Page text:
Software, User Experience
Although I bought the handset running Android 4.4 (KitKat) it was updated to Lollipop (5.0) a bit later. However, the initial update had a few bugs that gave me some trouble with regards to overall stability and running of multiple apps. A secondary system update from LG managed to iron out some of the wrinkles and it was back to smooth sailing with that tiny hint of lag as the G3 seems to be noted for and a few other bugs that Google still needs to get fixed. That’s a bit of a shame; considering its spec-sheet, I expected superfluous functioning and although there’s really not much to complain about, from a reviewer’s perspective, it’s visible… if you go looking for it. However, compared to some of the other models out there, it’s pretty damn great!
I’m not a big fan of the LGHome UI (user interface) even if it is quite sophisticated and not as cluttered as Touchwiz. I prefer using launchers like Nova. Each launcher brings its own set of tools and functions and after trying a couple (just for kicks) I realized they all work really well on the G3 with, like I said, infinitesimal hints of lag.
I especially like the Dual Window feature (not unlike Samsung’s) that allows you to simultaneously access two windows on the same screen. For instance, if your email or message app has an embedded link, a browser window can open and occupy half of the screen allowing you still read the message and check the website simultaneously. You’ll also able to adjust the size of each window and or close either. The large display works well for this.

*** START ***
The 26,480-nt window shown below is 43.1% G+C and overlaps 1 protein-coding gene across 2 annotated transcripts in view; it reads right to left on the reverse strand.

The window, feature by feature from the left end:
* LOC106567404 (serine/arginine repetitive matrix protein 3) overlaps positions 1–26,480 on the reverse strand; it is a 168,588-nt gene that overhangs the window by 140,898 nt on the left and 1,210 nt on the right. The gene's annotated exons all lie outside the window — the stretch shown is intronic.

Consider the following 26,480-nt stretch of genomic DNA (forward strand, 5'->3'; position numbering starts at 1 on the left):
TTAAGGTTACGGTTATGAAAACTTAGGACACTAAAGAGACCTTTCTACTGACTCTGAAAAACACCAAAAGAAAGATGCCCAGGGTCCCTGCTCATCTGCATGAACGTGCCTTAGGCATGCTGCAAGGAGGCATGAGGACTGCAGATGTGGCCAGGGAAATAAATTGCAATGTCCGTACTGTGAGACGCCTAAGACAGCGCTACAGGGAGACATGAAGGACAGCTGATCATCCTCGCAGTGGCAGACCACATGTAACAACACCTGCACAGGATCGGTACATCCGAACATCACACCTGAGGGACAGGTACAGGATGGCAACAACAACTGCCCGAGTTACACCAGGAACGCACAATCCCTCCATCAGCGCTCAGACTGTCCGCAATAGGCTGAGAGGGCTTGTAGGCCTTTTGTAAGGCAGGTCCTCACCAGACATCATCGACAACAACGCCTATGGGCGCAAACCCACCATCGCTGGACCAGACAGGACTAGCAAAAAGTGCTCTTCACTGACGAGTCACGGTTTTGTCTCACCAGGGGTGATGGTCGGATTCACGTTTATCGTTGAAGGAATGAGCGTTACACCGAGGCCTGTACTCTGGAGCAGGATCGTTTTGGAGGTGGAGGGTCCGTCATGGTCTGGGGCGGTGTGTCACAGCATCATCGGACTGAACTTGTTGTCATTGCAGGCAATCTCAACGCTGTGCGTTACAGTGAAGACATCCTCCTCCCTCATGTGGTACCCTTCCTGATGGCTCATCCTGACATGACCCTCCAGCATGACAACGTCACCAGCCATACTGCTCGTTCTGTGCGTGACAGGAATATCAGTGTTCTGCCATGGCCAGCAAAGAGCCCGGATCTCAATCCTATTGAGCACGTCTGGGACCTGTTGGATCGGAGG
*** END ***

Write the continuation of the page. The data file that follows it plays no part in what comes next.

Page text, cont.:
Apps like LG’s QuickMemo+ can prove to be quite useful when taking quick notes right onto whatever screen you’re on or capturing a screenshot, making a note on it and sharing it with people. LG’s Quick Settings Bar looks much better on Lollipop and is easier and more refined than Google’s default offering. It allows you to choose from pre-selected (but relevant) apps to place here and also arrange them according to your usage.
Although some might term it as “Bloatware”, some of LG’s preloaded set of apps can prove to be quite useful. However, you have the option of removing these apps without the need to root your handset and even reinstall them via LG’s App Update section (Settings>General>About Phone>Update Center). A Smart Cleaning app, also in the Settings menus, helps you get rid of temporary files, junk in your Downloads folder and even apps that you don’t use.
LG also has a built in Fitness app, LG Health, that can be assigned to a space on the desktop (if using the LGHome UI). It monitors a variety of activities including steps and more. Other pre-loaded apps include McAfee Security and Quick Remote for controlling anything that uses an IR remote and LG’s own version of Google Now i.e. Voice Mate. It’s not as sophisticated as Siri and quite slow.
Aside from the standard Gesture functions that are built-in, LG also included, with one of their latest updates, the T Action feature that uses ‘flick-of-the-wrist’ gestures to accomplish tasks. These include answering a call just by placing the phone to your ear, flipping the phone over to ‘Snooze’ the alarm, flicking your wrist from a text screen to call the sender and more. Granted Samsung still manages to do a little better, but after using both, I can honestly say, LG has come a long way and it’s about time.